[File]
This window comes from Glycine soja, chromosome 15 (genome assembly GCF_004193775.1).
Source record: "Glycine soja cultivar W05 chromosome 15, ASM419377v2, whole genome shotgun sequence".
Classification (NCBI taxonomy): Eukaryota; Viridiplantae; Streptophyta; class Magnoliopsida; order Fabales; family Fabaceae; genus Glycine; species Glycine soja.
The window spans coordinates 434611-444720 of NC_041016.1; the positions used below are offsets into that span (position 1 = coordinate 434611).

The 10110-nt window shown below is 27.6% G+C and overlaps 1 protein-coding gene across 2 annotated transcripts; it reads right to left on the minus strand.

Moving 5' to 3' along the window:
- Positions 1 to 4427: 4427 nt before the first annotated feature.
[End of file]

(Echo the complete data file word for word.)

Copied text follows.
This window comes from Glycine soja, chromosome 15 (genome assembly GCF_004193775.1).
Source record: "Glycine soja cultivar W05 chromosome 15, ASM419377v2, whole genome shotgun sequence".
Classification (NCBI taxonomy): Eukaryota; Viridiplantae; Streptophyta; class Magnoliopsida; order Fabales; family Fabaceae; genus Glycine; species Glycine soja.
The window spans coordinates 434611-444720 of NC_041016.1; the positions used below are offsets into that span (position 1 = coordinate 434611).

The 10110-nt window shown below is 27.6% G+C and overlaps 1 protein-coding gene across 2 annotated transcripts; it reads right to left on the minus strand.

Moving 5' to 3' along the window:
- Positions 1 to 4427: 4427 nt before the first annotated feature.